Education Technology

NCSS: Understanding Concepts & Flow of Legislation

Activity Overview

Students will investigate the process of legislation on work sheets containing eight critical vocabulary words or phrases that must be defined using primary sources distributed by the instructor and play that role throughout the activity.

Before the Activity

See the attached Activity PDF file for detailed instructions for this activity.

Print the appropriate pages from the Activity for your class.

Install the LearningCheck(tm), NoteFolio(tm), and TimeSpan(tm) Apps on the students' graphing calculators following the attached instructions.

Make sure each student has a TI-83 Plus or TI-84 Plus graphing calculator loaded with NoteFolio(tm), TImeSpan(tm), and LearningCheck(tm) applications. Divide the class into groups of eight students. Give each student a number from 1 to 8 within each group. Make enough copies of the four student work sheets so that each student can have their own copy.

During the Activity

  • Distribute the appropriate pages from the Activity to your class
  • Distribute the LearningCheck(tm) file(s) to your class using TI Connect(tm) and the appropriate TI Connectivity cable
  • Follow the procedures outlined in the Activity

  • Students will:
  • Examine persistent issues involving the rights, roles, and status of the individual in relation to the general welfare.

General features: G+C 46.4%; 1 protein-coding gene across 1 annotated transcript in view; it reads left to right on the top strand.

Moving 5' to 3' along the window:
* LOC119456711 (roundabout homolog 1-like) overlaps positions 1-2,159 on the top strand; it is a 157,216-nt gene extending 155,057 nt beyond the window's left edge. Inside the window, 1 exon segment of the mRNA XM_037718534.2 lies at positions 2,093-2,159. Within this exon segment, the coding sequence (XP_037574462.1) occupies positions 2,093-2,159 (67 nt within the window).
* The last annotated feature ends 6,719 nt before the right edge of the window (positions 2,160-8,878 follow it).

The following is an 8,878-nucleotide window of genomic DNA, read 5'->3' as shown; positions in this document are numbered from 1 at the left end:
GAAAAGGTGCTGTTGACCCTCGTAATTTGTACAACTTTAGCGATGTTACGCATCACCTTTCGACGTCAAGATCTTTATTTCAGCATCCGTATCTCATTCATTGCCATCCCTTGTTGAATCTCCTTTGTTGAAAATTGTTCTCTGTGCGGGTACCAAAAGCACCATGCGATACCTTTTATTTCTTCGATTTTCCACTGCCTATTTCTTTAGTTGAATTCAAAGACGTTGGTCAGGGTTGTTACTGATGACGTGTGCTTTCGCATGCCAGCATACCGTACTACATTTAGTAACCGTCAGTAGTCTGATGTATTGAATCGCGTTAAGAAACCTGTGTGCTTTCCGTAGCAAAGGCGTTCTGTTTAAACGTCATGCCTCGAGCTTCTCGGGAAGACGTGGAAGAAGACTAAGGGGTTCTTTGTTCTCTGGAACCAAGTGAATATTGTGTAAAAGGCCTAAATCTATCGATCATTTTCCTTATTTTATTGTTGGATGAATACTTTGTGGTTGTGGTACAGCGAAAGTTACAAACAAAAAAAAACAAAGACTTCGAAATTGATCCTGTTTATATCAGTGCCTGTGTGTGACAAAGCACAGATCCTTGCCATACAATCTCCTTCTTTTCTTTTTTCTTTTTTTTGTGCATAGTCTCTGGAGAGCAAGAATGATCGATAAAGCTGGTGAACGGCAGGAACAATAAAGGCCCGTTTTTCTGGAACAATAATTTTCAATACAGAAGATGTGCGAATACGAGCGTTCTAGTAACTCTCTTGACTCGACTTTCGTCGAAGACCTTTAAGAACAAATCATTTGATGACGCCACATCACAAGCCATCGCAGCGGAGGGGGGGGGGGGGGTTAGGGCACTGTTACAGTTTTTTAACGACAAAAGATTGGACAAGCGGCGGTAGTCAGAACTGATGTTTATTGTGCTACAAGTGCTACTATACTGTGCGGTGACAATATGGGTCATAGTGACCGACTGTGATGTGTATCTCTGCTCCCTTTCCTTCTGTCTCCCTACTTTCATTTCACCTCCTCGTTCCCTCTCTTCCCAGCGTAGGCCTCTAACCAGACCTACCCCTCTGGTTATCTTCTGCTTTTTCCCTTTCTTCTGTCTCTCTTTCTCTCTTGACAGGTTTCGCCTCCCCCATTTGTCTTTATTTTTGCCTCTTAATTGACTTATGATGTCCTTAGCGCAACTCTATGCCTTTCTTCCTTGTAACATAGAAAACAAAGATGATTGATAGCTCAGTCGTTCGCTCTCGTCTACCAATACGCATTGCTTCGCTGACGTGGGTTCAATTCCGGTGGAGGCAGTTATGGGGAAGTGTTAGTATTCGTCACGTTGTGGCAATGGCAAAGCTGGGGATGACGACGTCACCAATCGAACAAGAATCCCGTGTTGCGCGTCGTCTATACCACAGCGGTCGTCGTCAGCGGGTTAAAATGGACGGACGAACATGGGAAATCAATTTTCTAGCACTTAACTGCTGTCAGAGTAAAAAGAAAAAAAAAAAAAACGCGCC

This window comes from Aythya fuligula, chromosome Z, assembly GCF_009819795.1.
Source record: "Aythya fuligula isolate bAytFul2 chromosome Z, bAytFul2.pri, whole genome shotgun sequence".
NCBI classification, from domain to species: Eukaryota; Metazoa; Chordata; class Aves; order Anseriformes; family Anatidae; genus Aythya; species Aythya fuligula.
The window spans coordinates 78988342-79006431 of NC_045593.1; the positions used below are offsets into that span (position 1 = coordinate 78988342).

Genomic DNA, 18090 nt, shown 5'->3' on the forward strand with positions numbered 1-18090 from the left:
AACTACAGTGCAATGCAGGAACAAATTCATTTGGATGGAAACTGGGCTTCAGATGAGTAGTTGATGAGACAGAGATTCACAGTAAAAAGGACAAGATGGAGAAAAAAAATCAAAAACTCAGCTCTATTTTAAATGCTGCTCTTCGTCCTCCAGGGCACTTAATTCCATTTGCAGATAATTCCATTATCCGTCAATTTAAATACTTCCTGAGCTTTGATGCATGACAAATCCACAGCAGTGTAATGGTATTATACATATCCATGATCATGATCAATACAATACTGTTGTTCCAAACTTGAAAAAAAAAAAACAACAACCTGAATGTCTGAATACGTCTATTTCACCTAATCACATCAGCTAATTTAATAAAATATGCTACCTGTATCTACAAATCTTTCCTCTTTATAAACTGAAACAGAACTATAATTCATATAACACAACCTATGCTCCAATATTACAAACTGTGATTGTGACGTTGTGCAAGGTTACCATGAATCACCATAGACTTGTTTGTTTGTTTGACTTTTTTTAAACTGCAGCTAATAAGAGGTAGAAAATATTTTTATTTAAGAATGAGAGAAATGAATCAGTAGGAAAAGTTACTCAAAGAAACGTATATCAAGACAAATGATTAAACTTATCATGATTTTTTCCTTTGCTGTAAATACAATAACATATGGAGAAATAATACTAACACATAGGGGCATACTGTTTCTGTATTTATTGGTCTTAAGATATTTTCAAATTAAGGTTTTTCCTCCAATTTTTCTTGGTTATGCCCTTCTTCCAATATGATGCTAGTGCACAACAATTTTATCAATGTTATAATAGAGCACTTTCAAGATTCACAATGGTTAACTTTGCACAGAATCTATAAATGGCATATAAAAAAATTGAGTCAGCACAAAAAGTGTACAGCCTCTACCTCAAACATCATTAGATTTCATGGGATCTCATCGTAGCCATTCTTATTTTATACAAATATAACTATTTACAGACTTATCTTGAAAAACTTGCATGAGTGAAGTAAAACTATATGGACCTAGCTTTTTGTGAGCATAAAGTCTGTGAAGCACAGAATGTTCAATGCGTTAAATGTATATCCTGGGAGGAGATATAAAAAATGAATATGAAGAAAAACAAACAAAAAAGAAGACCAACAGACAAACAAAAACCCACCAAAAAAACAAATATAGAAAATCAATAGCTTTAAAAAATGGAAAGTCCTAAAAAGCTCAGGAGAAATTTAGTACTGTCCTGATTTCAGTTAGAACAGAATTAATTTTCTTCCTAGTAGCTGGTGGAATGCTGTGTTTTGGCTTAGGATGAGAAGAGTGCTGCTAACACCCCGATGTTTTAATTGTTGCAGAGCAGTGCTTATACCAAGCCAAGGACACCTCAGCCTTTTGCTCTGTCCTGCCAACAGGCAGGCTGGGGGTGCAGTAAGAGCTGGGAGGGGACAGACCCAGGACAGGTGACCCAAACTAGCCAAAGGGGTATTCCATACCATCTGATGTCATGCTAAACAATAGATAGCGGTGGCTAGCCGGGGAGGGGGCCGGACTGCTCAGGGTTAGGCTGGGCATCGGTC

• Locate, access, analyze, interpret, and evaluate sources and examples of citizens' rights and responsibilities.
  • Practice forms of civic discussion and participation consistent with the ideals of citizens in a democratic republic.
  • Students will act in a virtuous and ethically responsible way as members of society.
  • Participate in activities to strengthen the "common good," based upon careful evaluation of possible options for all citizens.
  • After the Activity

    Debrief students on the activity by reviewing and discussing how a bill becomes a law. Ask the students what types of changes they would make in the system. The teacher should expand the legislative process by explaining to the students that different bills originate in different houses. Furthermore, the teacher can question the students about what types of bills originate in the House and which ones originate in the Senate.